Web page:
Sibling Rivalries embraces the spirit of competition and differing opinions for an entertainment debate showcase for the people. Both writers are given an opportunity to defend their choice and readers are encouraged to comment their thoughts and pick a side via poll.
This time around, we have our own Profex going up against Richard Bailey, a writer from our entertainment rivals The Koalition.
2013 has shaped up to be one of the most exciting years for gamers in recent history. The war has ramped up between Nintendo, Microsoft, and Sony; the later essentially taking the win at E3. Gamers worldwide are taking sides in the upcoming skirmish between the PS4 and Xbox One, but the current gen systems still have a lot to offer. The Last of Us and Bioshock Infinite were highly anticipated titles that lived up to the hype, but which one is the front runner for Game of the Year?
- Words By | Charles E. Singletary and Richard Bailey
- Twitter | @_Profex / @RichBaileyJr
- Warning | There are slight spoilers. We suggest finishing the titles before reading.
Profex | The Last of Us
Last of Us has ultimately lived up to, if not exceeded, the hype Sony and Naughty Dog cultivated in the years since it’s announcement in 2011. It had a strong showing at E3 last year and every single detail since had been a hot topic. Naughty Dog took the zombie craze and put a unique touch to it. The “zombies” are the result of a fungal infection that jumped species and nearly wiped out the human race. You play as Joel, a troubled man adapting to the new world as a soldier for hire of sorts. He’s tasked with escorting a young girl, Ellie, to a group called the Fireflies in exchange for weapons. Joel lost his own daughter prior to the fall of man and 12-16 hour journey develops an intense dynamic between himself and Ellie. From beginning to end, you’re treated to an extremely realistic personal progression of the two main character’s relationship. You witness Joel’s apprehension when taking on Ellie for the job. You notice the changes in conversation as he recognizes her competence. You even recognize when he finally grows attached to her. And the ending? It’s a true testament to a titles writing when you, as a player, make excuses for the characters. I asked a good many people their thoughts on the final scenes and they all defended the character’s decision. I did so as well, understanding just how bittersweet the ending was.
Another thing that makes The Last of Us stand out from other action titles is it’s meticulous attention to detail. As you play through, every item picked up, conversation overheard, and even the posters scattered around carry a story. Most shooters send you a wave of enemies simply as cannon fodder before moving to the next area, but every encounter had in this game carries a certain weight. Every character you fight seems to have a history and purpose for being where you found them, even when you fight the infected you have an idea of how long they’ve been there and who they were. Naughty Dog does a phenomenal job of making players understand that the story you play through isn’t the only story to be told. Your characters aren’t the only ones affected by the happenings and each person has found (and/or lost) their own place within this new world.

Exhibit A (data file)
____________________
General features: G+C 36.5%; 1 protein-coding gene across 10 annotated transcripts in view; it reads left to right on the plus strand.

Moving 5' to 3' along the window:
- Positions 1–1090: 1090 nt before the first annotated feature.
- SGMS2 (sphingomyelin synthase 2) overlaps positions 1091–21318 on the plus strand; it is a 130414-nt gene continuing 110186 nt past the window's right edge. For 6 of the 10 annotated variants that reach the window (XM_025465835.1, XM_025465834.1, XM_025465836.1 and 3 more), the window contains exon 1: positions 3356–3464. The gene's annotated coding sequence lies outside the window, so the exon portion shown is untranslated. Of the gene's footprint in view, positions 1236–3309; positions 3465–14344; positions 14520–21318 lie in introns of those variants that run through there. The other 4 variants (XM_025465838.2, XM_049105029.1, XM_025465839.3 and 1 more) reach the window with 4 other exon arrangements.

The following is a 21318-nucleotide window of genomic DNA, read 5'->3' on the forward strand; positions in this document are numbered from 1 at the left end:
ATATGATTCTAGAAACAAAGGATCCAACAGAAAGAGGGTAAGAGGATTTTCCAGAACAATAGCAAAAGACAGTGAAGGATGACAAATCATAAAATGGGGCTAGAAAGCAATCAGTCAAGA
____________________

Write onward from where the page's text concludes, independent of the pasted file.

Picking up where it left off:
Richard Bailey | Bioshock: Infinite
When Ken Levine unveiled BioShock Infinite earlier this year, both critics and gamers alike were treated to an engaging first-person shooter rich with creative storytelling and thrilling set-pieces from one minute to the next. While Booker Dewitt played the role of a tortured man on a quest of redemption and self-affirmation, his female counterpart in Elizabeth became a much more innocent, yet powerful character. As players dived deeper into the narrative, all of the mysteries were revealed and many were left floored by the game’s dramatic conclusion. Rarely do you find many games that succeed in telling a good story that can leave you filled with a flood of emotions long after the credits have started rolling. This is the main reason why BioShock Infinite most certainly deserves to be a part of The Game of The Year discussion.
Another reason why BioShock Infinite is worthy of this title lies solely in the fact that the world created within the game is nothing short of brilliant. Through the eyes of Dewitt, we are introduced to a harsh environment where issues such as racism, religion, and politics take center stage and in turn reflect both the negative and positive sides of American culture. It is especially risky to tackle issues of this nature in most of today’s mediums. Not only does Levine succeed in exposing the truths, but he also does it in a way that provokes further conversation and thought long after you’ve stopped playing the game. This is the reason why video games are an ever-evolving art-form and are capable of being both seriously informal and fun at the same time.